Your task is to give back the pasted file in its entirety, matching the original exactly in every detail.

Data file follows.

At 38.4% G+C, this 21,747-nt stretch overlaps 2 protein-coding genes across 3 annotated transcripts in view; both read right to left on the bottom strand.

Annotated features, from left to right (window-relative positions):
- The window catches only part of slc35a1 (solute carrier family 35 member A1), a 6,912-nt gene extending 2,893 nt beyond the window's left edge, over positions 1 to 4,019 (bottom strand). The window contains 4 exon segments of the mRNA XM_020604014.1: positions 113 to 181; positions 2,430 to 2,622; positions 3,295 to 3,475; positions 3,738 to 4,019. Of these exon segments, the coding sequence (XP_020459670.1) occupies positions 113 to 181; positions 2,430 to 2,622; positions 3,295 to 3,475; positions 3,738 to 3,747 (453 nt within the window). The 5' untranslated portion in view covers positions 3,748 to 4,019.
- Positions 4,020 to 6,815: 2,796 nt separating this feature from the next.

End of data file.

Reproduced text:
At 38.4% G+C, this 21,747-nt stretch overlaps 2 protein-coding genes across 3 annotated transcripts in view; both read right to left on the bottom strand.

Annotated features, from left to right (window-relative positions):
- The window catches only part of slc35a1 (solute carrier family 35 member A1), a 6,912-nt gene extending 2,893 nt beyond the window's left edge, over positions 1 to 4,019 (bottom strand). The window contains 4 exon segments of the mRNA XM_020604014.1: positions 113 to 181; positions 2,430 to 2,622; positions 3,295 to 3,475; positions 3,738 to 4,019. Of these exon segments, the coding sequence (XP_020459670.1) occupies positions 113 to 181; positions 2,430 to 2,622; positions 3,295 to 3,475; positions 3,738 to 3,747 (453 nt within the window). The 5' untranslated portion in view covers positions 3,748 to 4,019.
- Positions 4,020 to 6,815: 2,796 nt separating this feature from the next.